Authors: Jessica Lehman*, Durham University
Topics: Cultural and Political Ecology, Coastal and Marine, Political Geography
Keywords: ocean, governance, postcolonialism, political ecology, Anthropocene, Black geographies
Session Type: Paper
Start / End Time: 3:05 PM / 4:45 PM
Room: Madison B, Marriott, Mezzanine Level
Presentation File: No File Uploaded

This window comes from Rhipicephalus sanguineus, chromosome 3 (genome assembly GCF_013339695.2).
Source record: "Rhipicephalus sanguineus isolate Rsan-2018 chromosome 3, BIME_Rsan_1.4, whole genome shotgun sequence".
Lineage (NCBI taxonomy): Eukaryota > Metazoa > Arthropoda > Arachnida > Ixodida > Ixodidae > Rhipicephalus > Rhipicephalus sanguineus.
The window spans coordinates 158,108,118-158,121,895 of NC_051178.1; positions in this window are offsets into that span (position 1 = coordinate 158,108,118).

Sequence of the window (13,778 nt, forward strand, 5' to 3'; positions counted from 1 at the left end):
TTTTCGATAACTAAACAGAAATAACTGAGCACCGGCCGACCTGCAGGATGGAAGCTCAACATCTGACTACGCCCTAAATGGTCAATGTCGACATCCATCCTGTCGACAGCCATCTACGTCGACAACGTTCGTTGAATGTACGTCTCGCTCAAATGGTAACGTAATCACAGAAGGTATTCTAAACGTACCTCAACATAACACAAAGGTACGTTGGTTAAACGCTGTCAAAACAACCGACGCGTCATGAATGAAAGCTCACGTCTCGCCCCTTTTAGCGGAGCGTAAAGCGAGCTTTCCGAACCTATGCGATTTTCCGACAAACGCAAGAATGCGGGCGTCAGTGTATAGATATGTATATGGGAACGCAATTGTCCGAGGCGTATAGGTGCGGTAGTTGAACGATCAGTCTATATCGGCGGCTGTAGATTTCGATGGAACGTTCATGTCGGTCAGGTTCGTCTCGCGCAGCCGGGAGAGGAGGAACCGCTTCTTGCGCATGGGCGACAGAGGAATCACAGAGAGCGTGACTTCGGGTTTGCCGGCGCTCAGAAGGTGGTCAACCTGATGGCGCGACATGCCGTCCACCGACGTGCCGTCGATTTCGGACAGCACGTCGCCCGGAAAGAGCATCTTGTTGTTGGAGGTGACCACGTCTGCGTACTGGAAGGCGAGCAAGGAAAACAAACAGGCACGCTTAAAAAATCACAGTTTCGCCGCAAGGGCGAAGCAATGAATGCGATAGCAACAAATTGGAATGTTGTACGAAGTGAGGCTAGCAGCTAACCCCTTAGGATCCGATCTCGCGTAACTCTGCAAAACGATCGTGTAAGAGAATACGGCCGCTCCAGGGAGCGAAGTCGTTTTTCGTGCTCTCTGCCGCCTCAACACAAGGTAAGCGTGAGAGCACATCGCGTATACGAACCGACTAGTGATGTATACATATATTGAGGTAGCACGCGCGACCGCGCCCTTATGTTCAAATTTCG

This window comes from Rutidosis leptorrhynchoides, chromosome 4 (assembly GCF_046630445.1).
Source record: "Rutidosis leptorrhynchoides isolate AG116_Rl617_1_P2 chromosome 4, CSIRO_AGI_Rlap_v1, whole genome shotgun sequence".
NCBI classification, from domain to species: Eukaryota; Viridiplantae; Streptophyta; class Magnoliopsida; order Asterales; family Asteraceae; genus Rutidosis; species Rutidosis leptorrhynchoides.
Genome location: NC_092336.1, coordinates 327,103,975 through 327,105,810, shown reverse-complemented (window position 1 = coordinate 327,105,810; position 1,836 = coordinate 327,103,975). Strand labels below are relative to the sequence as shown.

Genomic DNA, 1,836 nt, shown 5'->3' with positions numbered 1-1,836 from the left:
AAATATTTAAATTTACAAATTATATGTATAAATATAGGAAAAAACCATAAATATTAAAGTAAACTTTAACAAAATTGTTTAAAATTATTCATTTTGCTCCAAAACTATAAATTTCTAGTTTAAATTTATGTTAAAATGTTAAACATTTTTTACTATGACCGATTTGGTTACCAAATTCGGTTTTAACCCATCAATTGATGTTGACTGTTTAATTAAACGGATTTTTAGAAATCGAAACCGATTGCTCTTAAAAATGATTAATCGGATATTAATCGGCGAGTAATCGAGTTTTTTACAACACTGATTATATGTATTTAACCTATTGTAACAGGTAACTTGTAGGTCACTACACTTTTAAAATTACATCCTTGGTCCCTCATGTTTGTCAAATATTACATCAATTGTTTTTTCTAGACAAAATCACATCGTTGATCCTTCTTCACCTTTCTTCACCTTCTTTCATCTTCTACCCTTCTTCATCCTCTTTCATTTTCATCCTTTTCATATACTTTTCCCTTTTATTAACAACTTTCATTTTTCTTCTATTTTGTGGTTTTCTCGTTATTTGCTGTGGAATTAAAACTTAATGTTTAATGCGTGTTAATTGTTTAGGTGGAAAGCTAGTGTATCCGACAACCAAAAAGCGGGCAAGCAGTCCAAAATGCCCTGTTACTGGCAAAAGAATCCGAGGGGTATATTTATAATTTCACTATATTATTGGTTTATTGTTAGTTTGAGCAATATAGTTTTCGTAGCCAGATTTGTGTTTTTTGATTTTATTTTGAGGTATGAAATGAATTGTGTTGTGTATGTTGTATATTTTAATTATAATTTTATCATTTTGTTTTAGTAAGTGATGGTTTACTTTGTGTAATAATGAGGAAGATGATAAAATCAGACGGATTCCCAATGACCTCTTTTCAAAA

In a time of deepening inequality and global environmental crisis, marine cultural heritage suggests powerful links between planetary-scale natural environments, hidden narratives of human history, and, as the international seabed is legally defined, "the common heritage of humankind." Thus, marine cultural heritage is an area of emerging international interest for a varied range of actors. Drawing together a diverse set of literatures on marine cultural heritage, marine archaeology, international maritime law, and postcolonial and Black scholarship, I examine the ways in which marine cultural heritage might be understood as a frontier in terms not only of spatial territory, but also for knowledge, governance, and politics. As such, marine cultural heritage may bring the disciplinary practices of maritime archaeology into contact with more radical marine politics of postcolonial, subaltern, and Black scholarship. This analysis thus suggests stakes of marine cultural heritage for different communities, reaching far beyond the sites and objects themselves, and shows why marine cultural heritage is emerging as an urgent and dynamic concern at the present moment. Yet ultimately, whether or not marine cultural heritage is truly a frontier is a question that has different meanings depending on the perspective from which it is asked. These differing perspectives illuminate the changing meaning of ocean space as well as struggles over material and immaterial marine resources, and suggest that the frontier is itself a contested concept.